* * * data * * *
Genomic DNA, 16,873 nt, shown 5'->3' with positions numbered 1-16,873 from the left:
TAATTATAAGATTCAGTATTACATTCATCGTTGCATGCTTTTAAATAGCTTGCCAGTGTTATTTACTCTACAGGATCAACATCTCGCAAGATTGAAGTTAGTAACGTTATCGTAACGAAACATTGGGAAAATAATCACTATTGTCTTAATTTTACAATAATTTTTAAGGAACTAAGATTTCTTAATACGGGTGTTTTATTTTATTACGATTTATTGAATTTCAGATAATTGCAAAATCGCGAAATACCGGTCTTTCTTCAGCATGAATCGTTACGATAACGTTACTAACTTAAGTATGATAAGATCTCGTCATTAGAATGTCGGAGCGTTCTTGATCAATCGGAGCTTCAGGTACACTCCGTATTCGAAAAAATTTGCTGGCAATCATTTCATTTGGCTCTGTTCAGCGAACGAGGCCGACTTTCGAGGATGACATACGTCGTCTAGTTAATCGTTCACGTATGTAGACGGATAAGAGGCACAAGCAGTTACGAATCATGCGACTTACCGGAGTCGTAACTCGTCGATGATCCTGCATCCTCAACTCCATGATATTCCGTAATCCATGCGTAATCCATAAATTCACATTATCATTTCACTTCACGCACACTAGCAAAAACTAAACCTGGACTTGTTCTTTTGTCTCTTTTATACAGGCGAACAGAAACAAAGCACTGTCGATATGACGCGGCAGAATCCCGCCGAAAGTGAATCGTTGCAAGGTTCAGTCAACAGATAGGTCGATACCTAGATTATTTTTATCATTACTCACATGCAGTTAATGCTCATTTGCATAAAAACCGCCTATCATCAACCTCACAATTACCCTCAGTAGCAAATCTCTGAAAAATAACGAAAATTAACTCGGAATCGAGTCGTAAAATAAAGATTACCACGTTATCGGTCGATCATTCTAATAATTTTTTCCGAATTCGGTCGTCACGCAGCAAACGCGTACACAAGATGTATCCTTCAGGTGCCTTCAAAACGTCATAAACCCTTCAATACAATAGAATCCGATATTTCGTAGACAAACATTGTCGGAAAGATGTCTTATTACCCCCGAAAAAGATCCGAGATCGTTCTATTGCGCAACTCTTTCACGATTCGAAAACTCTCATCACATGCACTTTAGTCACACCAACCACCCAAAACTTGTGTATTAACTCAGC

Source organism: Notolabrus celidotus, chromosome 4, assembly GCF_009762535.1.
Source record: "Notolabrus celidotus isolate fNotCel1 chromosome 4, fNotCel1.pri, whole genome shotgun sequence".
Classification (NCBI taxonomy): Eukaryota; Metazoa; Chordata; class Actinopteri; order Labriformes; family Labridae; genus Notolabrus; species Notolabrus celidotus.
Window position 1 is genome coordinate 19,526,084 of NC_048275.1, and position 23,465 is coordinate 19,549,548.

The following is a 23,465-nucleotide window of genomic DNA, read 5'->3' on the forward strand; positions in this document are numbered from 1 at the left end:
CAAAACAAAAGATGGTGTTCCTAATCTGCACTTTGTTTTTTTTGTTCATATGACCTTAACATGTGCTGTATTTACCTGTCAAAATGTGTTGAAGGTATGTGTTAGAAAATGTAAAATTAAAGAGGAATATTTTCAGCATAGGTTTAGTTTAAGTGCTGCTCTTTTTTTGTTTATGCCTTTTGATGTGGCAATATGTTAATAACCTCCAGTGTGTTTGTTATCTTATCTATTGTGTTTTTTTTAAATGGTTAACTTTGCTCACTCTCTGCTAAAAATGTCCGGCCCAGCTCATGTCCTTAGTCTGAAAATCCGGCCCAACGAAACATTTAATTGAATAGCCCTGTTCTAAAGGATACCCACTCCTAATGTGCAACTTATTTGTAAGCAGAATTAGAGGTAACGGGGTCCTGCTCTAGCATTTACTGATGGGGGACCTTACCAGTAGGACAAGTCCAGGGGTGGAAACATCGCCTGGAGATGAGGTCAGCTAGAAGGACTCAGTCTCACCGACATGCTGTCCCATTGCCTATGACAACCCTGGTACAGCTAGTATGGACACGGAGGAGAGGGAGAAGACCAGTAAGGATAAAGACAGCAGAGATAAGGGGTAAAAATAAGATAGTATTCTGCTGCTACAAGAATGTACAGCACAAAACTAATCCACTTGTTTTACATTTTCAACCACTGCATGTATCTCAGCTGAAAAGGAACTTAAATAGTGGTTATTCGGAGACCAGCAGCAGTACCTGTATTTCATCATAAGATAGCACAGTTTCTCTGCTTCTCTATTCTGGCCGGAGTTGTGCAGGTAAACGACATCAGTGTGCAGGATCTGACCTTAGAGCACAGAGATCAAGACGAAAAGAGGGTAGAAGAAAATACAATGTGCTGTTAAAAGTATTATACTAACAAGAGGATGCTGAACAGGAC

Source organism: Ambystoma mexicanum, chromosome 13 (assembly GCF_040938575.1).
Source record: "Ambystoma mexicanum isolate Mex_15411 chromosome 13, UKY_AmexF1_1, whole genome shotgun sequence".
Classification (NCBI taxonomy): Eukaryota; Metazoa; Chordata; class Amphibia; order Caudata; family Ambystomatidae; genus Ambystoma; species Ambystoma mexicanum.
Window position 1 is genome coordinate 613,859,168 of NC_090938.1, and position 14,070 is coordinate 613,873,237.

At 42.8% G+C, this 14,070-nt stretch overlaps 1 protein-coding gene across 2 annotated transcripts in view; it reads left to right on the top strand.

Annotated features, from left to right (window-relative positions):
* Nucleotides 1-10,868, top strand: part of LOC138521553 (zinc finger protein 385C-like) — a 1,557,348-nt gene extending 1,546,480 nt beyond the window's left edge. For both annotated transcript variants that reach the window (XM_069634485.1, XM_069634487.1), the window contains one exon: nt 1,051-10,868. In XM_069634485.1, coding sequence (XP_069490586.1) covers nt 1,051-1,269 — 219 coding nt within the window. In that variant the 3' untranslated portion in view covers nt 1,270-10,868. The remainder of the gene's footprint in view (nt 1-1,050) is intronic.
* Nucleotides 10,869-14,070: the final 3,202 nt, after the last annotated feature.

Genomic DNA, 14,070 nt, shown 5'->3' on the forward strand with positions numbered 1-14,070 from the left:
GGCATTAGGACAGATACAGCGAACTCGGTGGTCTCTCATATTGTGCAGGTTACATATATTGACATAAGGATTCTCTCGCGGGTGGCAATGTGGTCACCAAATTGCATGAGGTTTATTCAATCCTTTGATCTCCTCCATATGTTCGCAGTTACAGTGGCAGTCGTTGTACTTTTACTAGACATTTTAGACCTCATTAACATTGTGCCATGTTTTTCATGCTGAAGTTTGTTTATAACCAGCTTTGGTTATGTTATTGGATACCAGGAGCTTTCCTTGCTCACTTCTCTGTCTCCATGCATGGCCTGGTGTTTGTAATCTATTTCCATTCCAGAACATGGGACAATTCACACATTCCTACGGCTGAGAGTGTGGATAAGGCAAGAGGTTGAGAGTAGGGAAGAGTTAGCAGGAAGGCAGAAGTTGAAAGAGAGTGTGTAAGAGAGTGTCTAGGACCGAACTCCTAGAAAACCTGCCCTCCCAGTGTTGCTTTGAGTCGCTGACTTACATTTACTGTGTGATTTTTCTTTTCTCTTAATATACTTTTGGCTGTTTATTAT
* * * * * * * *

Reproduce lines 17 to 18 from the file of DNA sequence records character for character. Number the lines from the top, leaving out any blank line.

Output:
Genomic DNA, 14,070 nt, shown 5'->3' on the forward strand with positions numbered 1-14,070 from the left:
GGCATTAGGACAGATACAGCGAACTCGGTGGTCTCTCATATTGTGCAGGTTACATATATTGACATAAGGATTCTCTCGCGGGTGGCAATGTGGTCACCAAATTGCATGAGGTTTATTCAATCCTTTGATCTCCTCCATATGTTCGCAGTTACAGTGGCAGTCGTTGTACTTTTACTAGACATTTTAGACCTCATTAACATTGTGCCATGTTTTTCATGCTGAAGTTTGTTTATAACCAGCTTTGGTTATGTTATTGGATACCAGGAGCTTTCCTTGCTCACTTCTCTGTCTCCATGCATGGCCTGGTGTTTGTAATCTATTTCCATTCCAGAACATGGGACAATTCACACATTCCTACGGCTGAGAGTGTGGATAAGGCAAGAGGTTGAGAGTAGGGAAGAGTTAGCAGGAAGGCAGAAGTTGAAAGAGAGTGTGTAAGAGAGTGTCTAGGACCGAACTCCTAGAAAACCTGCCCTCCCAGTGTTGCTTTGAGTCGCTGACTTACATTTACTGTGTGATTTTTCTTTTCTCTTAATATACTTTTGGCTGTTTATTAT